Another Vision for a New European Super League

///Another Vision for a New European Super League

Another Vision for a New European Super League

An overview of the EU Court ruling and A22’s Next Step

A22 Sports Management has been at the forefront of the proposed European Super League (ESL), an initiative recently impacted by the European Court’s decision against FIFA and UEFA’s attempts to block the league in 2021. This ruling, stating such actions were contrary to EU competition law, has brought renewed attention to A22’s efforts in spearheading the ESL.

As the management company announced a revised plan for the ESL within an hour of the European Court’s ruling, it is clear that its backers have behind the scenes wasted no time in laying commercial and format groundwork.

Originally, A22’s proposal for the ESL included 12 elite clubs from England, Italy, and Spain. This plan, however, faced a significant setback in 2021 due to strong public opposition and threats of sanctions from FIFA and UEFA. The recent court verdict has now legally empowered A22 to reconsider the league, albeit in a transformed landscape.

In a press release today (21 December 2023), the CEO of A22, Bernd Reichart, expressed that this ruling marked the end of a near-70-year UEFA monopoly, stating, “European club football is free… The Court’s decision has far-ranging and positive consequences for football.” He further emphasized the newfound autonomy of clubs, declaring, “Clubs are now free from the threat of sanction and free to determine their own futures.”

The statement also detailed A22’s vision for a revamped ESL, aiming to involve 64 clubs in a men’s competition and 32 in a women’s competition. The proposed league system is designed to be based on sporting merit, with no permanent members, and would feature annual promotion and relegation. The men’s competition would include three tiers: the Star League and the Gold League, each with 16 clubs, and the Blue League with 32 clubs. Similarly, the women’s competition would have two leagues. This structure aims to ensure a level playing field and maintain connections to domestic leagues.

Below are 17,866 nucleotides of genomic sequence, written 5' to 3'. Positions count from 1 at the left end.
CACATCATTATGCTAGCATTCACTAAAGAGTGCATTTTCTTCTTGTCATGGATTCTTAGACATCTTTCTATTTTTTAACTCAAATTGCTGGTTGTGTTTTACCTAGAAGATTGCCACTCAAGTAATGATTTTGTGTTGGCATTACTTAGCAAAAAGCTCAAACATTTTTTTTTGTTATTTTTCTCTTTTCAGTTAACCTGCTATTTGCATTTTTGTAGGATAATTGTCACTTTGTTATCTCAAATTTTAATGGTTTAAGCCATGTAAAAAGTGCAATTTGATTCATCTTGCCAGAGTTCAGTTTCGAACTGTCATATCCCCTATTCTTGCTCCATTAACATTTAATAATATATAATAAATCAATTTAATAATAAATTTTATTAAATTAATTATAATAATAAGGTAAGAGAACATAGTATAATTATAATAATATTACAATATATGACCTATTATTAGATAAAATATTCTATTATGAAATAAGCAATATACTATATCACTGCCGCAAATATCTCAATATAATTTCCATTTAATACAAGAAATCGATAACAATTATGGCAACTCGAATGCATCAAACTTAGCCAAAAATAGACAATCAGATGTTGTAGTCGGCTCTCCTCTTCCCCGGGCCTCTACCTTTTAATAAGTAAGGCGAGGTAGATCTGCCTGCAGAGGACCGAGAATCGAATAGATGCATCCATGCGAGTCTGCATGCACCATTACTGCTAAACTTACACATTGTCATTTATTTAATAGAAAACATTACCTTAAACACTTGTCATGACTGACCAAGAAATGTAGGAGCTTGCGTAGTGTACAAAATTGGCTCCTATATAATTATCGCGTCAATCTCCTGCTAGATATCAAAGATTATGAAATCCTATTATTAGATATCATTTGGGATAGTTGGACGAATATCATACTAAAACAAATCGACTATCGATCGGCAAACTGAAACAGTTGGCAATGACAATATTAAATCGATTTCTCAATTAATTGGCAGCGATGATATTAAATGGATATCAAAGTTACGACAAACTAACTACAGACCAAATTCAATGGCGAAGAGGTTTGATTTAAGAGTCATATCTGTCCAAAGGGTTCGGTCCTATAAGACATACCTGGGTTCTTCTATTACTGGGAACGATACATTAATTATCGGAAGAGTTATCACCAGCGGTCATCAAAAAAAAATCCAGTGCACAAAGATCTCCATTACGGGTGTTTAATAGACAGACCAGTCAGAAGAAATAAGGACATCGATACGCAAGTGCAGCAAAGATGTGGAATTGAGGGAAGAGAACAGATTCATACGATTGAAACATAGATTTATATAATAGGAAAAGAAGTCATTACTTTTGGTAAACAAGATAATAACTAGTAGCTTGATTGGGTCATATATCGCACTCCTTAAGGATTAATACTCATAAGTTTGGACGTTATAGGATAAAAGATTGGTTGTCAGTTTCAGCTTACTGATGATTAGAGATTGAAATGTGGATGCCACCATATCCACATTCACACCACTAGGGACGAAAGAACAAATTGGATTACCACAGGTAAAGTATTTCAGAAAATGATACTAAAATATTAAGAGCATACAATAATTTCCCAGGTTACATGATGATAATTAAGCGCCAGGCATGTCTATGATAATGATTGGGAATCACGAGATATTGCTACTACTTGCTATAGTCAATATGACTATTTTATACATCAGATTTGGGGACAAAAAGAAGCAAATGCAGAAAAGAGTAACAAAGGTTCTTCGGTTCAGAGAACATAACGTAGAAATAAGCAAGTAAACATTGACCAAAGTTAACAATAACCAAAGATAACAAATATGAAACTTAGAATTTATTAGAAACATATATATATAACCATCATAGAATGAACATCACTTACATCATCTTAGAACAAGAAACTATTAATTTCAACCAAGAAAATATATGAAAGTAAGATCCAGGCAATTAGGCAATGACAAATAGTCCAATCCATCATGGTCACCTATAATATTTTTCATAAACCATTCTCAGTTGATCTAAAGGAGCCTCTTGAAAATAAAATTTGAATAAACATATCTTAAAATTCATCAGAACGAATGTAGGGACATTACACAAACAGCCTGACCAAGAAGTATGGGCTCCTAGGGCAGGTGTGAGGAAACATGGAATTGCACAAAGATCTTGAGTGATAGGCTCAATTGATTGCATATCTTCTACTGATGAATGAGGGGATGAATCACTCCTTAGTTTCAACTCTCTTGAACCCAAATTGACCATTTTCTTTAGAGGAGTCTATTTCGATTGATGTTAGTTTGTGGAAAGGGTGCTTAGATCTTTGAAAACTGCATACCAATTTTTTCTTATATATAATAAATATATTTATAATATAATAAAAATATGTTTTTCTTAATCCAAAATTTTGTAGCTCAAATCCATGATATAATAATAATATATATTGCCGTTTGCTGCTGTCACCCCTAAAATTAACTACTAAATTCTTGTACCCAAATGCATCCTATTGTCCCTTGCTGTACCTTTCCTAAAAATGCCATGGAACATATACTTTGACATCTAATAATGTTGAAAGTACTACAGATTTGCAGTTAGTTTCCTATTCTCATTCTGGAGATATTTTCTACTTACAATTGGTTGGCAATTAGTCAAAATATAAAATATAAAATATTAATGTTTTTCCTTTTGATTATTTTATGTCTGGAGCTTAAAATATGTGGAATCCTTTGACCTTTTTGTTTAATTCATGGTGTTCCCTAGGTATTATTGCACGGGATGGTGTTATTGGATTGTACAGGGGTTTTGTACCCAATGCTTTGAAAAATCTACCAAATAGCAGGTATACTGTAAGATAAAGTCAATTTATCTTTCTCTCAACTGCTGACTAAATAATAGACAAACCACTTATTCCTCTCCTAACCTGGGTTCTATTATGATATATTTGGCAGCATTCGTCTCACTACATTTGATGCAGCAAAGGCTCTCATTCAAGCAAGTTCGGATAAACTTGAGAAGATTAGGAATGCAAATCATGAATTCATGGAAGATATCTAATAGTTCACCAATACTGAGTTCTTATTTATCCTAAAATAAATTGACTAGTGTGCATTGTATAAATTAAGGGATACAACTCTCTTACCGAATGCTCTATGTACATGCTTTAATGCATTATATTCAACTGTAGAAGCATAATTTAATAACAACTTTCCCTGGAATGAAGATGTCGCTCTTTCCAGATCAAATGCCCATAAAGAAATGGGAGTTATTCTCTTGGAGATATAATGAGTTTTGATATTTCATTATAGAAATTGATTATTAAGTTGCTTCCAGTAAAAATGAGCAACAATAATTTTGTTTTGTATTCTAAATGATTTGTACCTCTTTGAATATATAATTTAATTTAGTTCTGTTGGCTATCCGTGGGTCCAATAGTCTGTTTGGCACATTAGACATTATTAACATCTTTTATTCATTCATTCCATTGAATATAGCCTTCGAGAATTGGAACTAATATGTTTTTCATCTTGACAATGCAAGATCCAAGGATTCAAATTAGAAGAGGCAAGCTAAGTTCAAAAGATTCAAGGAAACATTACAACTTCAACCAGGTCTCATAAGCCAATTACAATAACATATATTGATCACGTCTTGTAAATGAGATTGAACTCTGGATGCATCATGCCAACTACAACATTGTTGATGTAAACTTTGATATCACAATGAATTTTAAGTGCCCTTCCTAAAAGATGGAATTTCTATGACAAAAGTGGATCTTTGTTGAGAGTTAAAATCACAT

Central to A22’s proposal is the creation of a direct-to-consumer (D2C) digital streaming platform, named Unify. This venture represents a shift in sports broadcasting, focusing on digital accessibility and interactive fan engagement. Unify aims to offer free live streaming of ESL matches, including a segment dedicated to women’s football.

The inclusion of women’s sports in A22’s ESL proposal is a notable development. It suggests an acknowledgement of the growing significance of women’s football and aligns with wider efforts to promote gender equality in sports. However, the specifics of how this will be implemented and its impact on existing women’s football structures remain to be seen.

Despite the legal backing, A22’s plans for the ESL continue to face scrutiny from various football stakeholders. Concerns about the potential impact on domestic leagues, the competitive balance in European football, and the commercial aspects of the sport are still prevalent.

A22 Sports Management’s role in the development of the ESL and its associated media and women’s sports strategies reflect significant potential changes in European football. The recent EU court ruling has not only lent legal support to A22’s initiative but also highlighted the evolving dynamics of football governance, media rights, and the sport’s inclusivity. As the situation develops, the impact of these changes on the broader football ecosystem will be closely monitored by clubs, fans, and other stakeholders including NMC.


About the Author: